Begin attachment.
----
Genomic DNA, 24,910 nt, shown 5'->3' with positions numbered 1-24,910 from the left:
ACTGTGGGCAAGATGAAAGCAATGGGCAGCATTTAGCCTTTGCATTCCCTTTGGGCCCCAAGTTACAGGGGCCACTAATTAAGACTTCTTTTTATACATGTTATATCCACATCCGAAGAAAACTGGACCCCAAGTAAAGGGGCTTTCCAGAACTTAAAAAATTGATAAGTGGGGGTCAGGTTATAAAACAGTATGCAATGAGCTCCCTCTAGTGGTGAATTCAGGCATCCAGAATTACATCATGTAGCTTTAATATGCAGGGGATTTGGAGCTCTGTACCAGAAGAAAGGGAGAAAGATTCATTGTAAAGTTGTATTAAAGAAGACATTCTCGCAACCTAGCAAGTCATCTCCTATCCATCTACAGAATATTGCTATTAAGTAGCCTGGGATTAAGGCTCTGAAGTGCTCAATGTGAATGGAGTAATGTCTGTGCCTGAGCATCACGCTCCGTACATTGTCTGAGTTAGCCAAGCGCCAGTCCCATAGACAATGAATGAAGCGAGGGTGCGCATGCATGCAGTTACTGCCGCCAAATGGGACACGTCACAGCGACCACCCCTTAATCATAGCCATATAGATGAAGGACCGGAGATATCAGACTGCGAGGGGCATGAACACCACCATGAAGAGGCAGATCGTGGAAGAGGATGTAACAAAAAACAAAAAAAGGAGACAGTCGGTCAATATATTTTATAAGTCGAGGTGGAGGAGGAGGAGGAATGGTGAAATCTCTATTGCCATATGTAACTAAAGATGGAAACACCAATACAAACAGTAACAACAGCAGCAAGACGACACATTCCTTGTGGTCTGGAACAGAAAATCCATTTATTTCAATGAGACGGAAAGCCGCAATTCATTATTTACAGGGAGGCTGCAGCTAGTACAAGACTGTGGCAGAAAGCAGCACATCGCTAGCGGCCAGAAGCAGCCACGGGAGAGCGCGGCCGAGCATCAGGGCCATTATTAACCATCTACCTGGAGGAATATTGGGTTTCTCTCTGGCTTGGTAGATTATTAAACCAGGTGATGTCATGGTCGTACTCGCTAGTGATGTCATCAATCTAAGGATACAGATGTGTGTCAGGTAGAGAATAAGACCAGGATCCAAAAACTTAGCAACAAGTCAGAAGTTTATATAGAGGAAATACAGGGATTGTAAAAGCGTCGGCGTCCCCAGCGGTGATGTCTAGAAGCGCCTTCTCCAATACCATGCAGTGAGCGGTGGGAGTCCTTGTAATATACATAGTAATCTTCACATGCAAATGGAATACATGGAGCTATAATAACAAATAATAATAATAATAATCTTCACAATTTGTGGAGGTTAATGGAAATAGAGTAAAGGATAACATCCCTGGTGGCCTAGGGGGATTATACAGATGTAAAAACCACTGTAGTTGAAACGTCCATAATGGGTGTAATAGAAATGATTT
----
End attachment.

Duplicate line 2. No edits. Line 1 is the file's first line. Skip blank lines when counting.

ACTGTGGGCAAGATGAAAGCAATGGGCAGCATTTAGCCTTTGCATTCCCTTTGGGCCCCAAGTTACAGGGGCCACTAATTAAGACTTCTTTTTATACATGTTATATCCACATCCGAAGAAAACTGGACCCCAAGTAAAGGGGCTTTCCAGAACTTAAAAAATTGATAAGTGGGGGTCAGGTTATAAAACAGTATGCAATGAGCTCCCTCTAGTGGTGAATTCAGGCATCCAGAATTACATCATGTAGCTTTAATATGCAGGGGATTTGGAGCTCTGTACCAGAAGAAAGGGAGAAAGATTCATTGTAAAGTTGTATTAAAGAAGACATTCTCGCAACCTAGCAAGTCATCTCCTATCCATCTACAGAATATTGCTATTAAGTAGCCTGGGATTAAGGCTCTGAAGTGCTCAATGTGAATGGAGTAATGTCTGTGCCTGAGCATCACGCTCCGTACATTGTCTGAGTTAGCCAAGCGCCAGTCCCATAGACAATGAATGAAGCGAGGGTGCGCATGCATGCAGTTACTGCCGCCAAATGGGACACGTCACAGCGACCACCCCTTAATCATAGCCATATAGATGAAGGACCGGAGATATCAGACTGCGAGGGGCATGAACACCACCATGAAGAGGCAGATCGTGGAAGAGGATGTAACAAAAAACAAAAAAAGGAGACAGTCGGTCAATATATTTTATAAGTCGAGGTGGAGGAGGAGGAGGAATGGTGAAATCTCTATTGCCATATGTAACTAAAGATGGAAACACCAATACAAACAGTAACAACAGCAGCAAGACGACACATTCCTTGTGGTCTGGAACAGAAAATCCATTTATTTCAATGAGACGGAAAGCCGCAATTCATTATTTACAGGGAGGCTGCAGCTAGTACAAGACTGTGGCAGAAAGCAGCACATCGCTAGCGGCCAGAAGCAGCCACGGGAGAGCGCGGCCGAGCATCAGGGCCATTATTAACCATCTACCTGGAGGAATATTGGGTTTCTCTCTGGCTTGGTAGATTATTAAACCAGGTGATGTCATGGTCGTACTCGCTAGTGATGTCATCAATCTAAGGATACAGATGTGTGTCAGGTAGAGAATAAGACCAGGATCCAAAAACTTAGCAACAAGTCAGAAGTTTATATAGAGGAAATACAGGGATTGTAAAAGCGTCGGCGTCCCCAGCGGTGATGTCTAGAAGCGCCTTCTCCAATACCATGCAGTGAGCGGTGGGAGTCCTTGTAATATACATAGTAATCTTCACATGCAAATGGAATACATGGAGCTATAATAACAAATAATAATAATAATAATCTTCACAATTTGTGGAGGTTAATGGAAATAGAGTAAAGGATAACATCCCTGGTGGCCTAGGGGGATTATACAGATGTAAAAACCACTGTAGTTGAAACGTCCATAATGGGTGTAATAGAAATGATTT